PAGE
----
US investigation uncovers two 10-year-olds working at Kentucky McDonald’s | US news

A US department of labor investigation uncovered child labor violations at three McDonald’s locations in Kentucky, which included finding two 10-year-olds working unpaid, sometimes until 2am.

The three McDonald’s franchisees cited in the investigation own a total of 62 locations across Kentucky, Indiana, Maryland and Ohio, and were found to employ 305 children working more than legally permitted hours and performing job tasks prohibited by law for their age.

Civil penalties totaling $212,754 were issued against the franchisees for the violations.

The franchisees include Bauer Food, based in Louisville; Archways Richwood, based in Walton, Kentucky; and Bell Restaurant Group, also based in Louisville. About 93% of McDonald’s locations worldwide are operated by franchisees.

The investigation found the franchisees employed 14- and 15-year-olds who were working outside of and over the number of hours minors are permitted to work, and exceeding the daily and weekly limits – including cases where the workers were on the job during school hours.

The news comes as states across the US have moved to relax child labor laws.

Karen Garnett-Civils of the labor department said: “We are seeing an increase in federal child labor violations, including allowing minors to operate equipment or handle types of work that endangers them or employs them for more hours or later in the day than federal law allows.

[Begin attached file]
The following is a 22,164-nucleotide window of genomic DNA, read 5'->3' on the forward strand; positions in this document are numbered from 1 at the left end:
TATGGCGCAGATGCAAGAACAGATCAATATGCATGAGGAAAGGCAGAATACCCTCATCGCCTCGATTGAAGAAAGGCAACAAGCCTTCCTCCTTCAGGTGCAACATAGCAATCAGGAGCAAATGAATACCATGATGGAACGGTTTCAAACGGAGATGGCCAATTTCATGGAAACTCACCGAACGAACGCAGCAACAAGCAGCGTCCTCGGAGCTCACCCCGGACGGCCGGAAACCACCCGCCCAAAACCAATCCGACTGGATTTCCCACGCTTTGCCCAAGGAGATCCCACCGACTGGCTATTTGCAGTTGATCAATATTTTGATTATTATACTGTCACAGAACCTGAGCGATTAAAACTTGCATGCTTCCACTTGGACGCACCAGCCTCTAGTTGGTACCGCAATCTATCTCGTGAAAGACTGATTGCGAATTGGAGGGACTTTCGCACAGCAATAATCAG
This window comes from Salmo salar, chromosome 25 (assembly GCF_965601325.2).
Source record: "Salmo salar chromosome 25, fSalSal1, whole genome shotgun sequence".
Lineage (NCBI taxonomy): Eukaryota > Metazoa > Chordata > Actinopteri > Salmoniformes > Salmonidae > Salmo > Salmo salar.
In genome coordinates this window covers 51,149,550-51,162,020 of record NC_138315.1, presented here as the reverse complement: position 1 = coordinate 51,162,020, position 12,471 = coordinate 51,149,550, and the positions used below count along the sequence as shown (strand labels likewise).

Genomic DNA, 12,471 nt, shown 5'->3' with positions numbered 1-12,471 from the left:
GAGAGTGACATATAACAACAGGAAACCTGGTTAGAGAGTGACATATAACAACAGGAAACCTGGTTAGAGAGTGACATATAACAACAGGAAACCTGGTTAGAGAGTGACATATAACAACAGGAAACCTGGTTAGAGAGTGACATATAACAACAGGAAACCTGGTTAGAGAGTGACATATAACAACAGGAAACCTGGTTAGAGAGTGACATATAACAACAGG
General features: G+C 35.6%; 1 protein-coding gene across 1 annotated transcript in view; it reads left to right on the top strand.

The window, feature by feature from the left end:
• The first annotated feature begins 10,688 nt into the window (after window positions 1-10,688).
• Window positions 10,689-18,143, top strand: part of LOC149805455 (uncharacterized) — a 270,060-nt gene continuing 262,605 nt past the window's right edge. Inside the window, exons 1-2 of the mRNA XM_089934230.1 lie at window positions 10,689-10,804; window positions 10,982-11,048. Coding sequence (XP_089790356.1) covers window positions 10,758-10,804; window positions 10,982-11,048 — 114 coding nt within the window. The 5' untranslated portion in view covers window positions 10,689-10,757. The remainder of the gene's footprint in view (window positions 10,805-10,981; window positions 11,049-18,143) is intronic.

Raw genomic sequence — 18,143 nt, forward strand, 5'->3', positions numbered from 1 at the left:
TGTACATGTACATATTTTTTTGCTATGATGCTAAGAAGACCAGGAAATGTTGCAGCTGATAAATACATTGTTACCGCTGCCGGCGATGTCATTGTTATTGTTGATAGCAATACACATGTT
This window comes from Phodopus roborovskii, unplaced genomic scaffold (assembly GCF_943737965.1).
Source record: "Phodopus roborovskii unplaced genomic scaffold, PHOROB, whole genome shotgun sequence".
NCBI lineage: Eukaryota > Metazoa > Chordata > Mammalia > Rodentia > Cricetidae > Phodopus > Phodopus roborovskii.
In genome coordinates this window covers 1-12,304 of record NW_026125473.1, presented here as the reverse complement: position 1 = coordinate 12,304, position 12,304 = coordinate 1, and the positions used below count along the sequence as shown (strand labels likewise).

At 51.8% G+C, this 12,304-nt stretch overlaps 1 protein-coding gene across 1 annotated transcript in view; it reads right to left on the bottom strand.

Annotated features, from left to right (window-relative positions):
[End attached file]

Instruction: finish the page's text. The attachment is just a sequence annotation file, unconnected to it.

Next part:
“An employer who hires young workers must know the rules. An employer, parent or young worker with questions can contact us for help understanding their obligations and rights under the law.”

The child labor violations are the latest among several recent cases involving McDonald’s franchises.

In February, the labor department fined a franchise operator of seven McDonald’s restaurants in the Pennsylvania towns of Erie and Warren for illegally allowing 14- and 15-year-olds to work at times and over hours not permitted by federal child labor laws, and cases of assigning nine workers under the age of 16 to operate deep fryers.

The violations affected 154 minor employees at the restaurants and led to a fine of $92,107.

Another Pennsylvania-based McDonald’s franchisee, the owner of 13 locations in the Pittsburgh area, was fined in December for child labor violations covering 101 minor workers. The violations include allowing the children to work later than 9pm, more than eight hours on school days, more than 18 hours during school weeks, and more than three hours a day and after 7pm on school days. A civil penalty of $57,332 was assessed for those violations.

In June last year, a McDonald’s franchisee in Tennessee was fined $3,258 for illegally assigning a 15-year-old worker to use a deep fryer, considered a hazardous job task not permitted for minors. The child suffered a burn while doing so.

( Information from was used in this report. Also if you have any problem of this article or if you need to remove this articles, please email here and we will delete this immediately. [email protected] )

Leave a Comment

Share to...